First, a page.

James Parnell was born in Retford, Nottinghamshire, in 1636. During his formative years the country was in a state of great political and religious turmoil; numerous pamphlets promoting different theological ideas were circulating in the country. Dissenters from the established church risked persecution and imprisonment.
Parnell studied the scriptures and became an ardent seeker after spiritual truth. Finding no satisfaction from the priests in his town, like many others of his era, he left home to travel among the many religious sects that met secretly to avoid persecution. He came across a group that 'waited together in silence to become instruments in the hand of the Lord'. He had found the forerunners of the Quakers.
Parnell soon came to hear of George Fox, the founder of the Quaker movement. He was determined to meet Fox, who was then in jail in Carlisle. He walked 150 miles to visit him; little is known of their encounter, but Parnell came away fully committed to the Quaker cause.
He began travelling south, spreading the word to all who would listen. His direct challenge to the church led to several clashes with the authorities. In the summer of 1655 he reached northeast Essex, where he visited several towns. In Colchester he preached in St Nicholas Church and spent a week in discussion and argument; many were convinced but he also met much opposition.
The Church at Coggeshall held a fast to pray against the errors of the Quakers. Parnell answered for his faith after the priest had spoken but he was interrupted and confusion followed. He left the Church but was arrested as he walked through the town and charged with blasphemy and other offences. He was taken to the county jail in Colchester Castle.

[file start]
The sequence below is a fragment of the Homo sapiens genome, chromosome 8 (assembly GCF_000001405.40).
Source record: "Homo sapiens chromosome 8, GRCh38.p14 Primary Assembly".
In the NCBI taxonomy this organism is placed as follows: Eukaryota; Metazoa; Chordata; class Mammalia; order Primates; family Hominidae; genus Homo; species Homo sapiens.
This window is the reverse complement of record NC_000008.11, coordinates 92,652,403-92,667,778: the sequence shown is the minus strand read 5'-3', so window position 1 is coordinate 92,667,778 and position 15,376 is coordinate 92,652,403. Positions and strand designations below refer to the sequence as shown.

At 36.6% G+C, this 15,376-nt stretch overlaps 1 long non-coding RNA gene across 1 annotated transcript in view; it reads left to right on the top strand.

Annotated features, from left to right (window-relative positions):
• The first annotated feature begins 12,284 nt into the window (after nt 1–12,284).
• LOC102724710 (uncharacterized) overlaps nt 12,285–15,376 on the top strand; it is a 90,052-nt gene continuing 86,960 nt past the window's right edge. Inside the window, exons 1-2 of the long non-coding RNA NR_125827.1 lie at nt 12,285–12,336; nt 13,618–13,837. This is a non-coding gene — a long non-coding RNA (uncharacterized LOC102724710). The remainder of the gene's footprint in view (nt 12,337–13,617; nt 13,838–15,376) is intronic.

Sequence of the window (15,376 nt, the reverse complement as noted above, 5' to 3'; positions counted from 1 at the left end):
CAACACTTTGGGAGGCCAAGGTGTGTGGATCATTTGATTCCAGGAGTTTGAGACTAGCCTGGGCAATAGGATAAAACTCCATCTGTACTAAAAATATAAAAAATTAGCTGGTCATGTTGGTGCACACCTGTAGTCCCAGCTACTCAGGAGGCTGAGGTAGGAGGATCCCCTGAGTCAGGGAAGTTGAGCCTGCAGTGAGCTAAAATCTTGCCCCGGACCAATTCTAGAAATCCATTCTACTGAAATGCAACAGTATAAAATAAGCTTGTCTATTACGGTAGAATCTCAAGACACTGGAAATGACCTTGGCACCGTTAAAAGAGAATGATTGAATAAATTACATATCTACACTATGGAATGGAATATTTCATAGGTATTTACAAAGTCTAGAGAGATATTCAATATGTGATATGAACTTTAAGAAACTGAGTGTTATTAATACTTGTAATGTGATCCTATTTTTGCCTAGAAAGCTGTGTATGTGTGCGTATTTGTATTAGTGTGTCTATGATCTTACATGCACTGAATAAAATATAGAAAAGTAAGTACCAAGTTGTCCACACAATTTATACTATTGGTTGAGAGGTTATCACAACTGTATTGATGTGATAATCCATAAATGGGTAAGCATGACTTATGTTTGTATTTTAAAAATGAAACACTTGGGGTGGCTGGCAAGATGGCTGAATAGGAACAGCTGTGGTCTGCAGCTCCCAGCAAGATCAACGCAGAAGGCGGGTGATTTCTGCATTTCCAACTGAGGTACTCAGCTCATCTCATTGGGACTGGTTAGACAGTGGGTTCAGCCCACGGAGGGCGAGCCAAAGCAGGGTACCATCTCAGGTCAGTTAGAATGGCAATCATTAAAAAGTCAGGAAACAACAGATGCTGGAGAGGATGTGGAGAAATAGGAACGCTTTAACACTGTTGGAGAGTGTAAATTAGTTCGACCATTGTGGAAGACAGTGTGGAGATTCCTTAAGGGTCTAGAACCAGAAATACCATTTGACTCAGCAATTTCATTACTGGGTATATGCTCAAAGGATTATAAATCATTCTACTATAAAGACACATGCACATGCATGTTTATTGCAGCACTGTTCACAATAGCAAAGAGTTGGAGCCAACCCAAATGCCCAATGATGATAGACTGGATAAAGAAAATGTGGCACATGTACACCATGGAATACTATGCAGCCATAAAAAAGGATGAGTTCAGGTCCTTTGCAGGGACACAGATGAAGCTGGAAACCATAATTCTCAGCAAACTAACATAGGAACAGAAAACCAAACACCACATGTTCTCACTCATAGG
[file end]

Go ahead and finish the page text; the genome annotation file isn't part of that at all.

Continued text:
During his trial at the Chelmsford Assizes the jury acquitted him of the charges; the Magistrate fined him forty pounds, which he refused to pay, so he was returned to prison. The jailer, Nicholas Roberts, was known for his cruel, corrupt and vindictive ways. Conditions in Parnell's cell were terrible, and the efforts of local Quakers to help were barred. After some months Parnell's health began to fail, worsened by injuries from a fall. By the spring of 1656 he had become weak and for ten days he could take no food. By the morning of 10 April he had died. He was buried in an unmarked grave in the Castle grounds. A plaque commemorating his life has been placed in the Castle, in the cell in which he died.
The spirit of seeking for truth, peace, simplicity and equality are at the core of Quaker thinking today. It is manifest in a commitment to work for peace and justice, and a call to answer that of God in all people. Each Quaker Meeting celebrates this vision.
A room in Meeting House is named after James Parnell through whose preaching and life the Meeting began.
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